Sean Payton has the effect to simultaneously reign-in and unleash Drew Brees, and having Payton back on the sidelines in 2013 will help Drew not just with the gameplan but coach's presence will take a lot of pressure off him on the field. Much like his experiences before teaming with Payton, maybe Brees will be even better reuniting with his head coach, having learned some valuable lessons in his Payton's absence.

On the other side of this same coin, Payton is better for having Brees. In nine seasons as an assistant coach, Payton's teams only made the playoffs three times, albeit the first time was with the 2000 New York Giants who were thoroughly dismantled in Super Bowl XXXV. Payton never had a quarterback approaching the caliber of Drew Brees, and although he may have hypothetically succeeded with QBs like Daunte Culpepper, Tony Romo, or Aaron Rodgers, it is Brees who has brought out the best in his offensive vision and helped him learn to be a leader himself.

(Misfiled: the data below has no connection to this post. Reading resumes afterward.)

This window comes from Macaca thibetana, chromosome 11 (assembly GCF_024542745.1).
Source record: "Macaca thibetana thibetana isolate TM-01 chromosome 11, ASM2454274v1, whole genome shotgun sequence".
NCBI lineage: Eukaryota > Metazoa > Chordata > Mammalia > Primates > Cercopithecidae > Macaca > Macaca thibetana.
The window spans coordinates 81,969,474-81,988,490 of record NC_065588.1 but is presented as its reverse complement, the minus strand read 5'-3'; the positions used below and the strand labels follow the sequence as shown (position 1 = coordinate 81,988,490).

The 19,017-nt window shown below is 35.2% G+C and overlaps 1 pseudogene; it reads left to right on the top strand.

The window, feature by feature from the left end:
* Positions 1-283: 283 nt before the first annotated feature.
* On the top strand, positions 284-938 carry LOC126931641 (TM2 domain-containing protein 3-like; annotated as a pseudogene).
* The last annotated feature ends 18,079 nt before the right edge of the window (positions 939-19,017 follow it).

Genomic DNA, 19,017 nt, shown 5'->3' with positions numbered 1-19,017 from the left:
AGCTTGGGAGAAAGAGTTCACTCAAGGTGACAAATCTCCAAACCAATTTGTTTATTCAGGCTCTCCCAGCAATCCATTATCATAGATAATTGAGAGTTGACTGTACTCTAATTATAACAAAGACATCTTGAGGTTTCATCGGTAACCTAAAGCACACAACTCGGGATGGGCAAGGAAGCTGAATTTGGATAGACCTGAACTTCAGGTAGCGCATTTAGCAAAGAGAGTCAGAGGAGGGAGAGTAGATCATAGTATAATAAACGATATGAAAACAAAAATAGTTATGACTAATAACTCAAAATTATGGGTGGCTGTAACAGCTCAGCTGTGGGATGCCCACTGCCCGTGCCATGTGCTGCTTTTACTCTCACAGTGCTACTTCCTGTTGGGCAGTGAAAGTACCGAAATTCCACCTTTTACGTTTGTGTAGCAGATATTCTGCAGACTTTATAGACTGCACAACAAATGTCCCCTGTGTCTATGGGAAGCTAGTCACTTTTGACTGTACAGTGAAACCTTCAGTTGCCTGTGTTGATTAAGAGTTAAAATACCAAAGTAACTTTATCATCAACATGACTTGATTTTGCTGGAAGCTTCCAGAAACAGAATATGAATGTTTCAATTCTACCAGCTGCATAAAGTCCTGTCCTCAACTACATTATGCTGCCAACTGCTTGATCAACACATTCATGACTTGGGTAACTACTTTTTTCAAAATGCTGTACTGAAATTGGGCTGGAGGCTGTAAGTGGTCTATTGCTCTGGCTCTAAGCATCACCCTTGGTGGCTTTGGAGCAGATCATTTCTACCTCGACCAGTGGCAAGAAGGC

We've seen Drew Brees without Sean Payton and unfortunately the day will come that Payton will have to soldier on after Brees retires and take the next phase of his career to Canton. One can only hope that Payton will be a better coach for his experiences with Brees. Drew Brees and Sean Payton are in the same conversation with Brady/Belichick and Montana/Walsh, and to dispute this would be disingenuous. Their work ethic combined with their belief in self and each other is arguably unparalleled in the NFL. Who Dat Nation is currently reveling in the golden age of the New Orleans Saints thanks largely in part to these two men.

On January 22, 2013 this remarkable bond was allowed to forge on once more and the NFL is better for it. Payton and Brees, like many other masters of their craft, Lennon and McCartney, Graffin and Gurewitz, individually have had success and struggles without the other, but combined they have created something transcendent. Drew Brees and Sean Payton will be forever linked and they will be forever indebted to each other. They have enjoyed success on their own, but they found greatness together. Let the greatness return to New Orleans this season.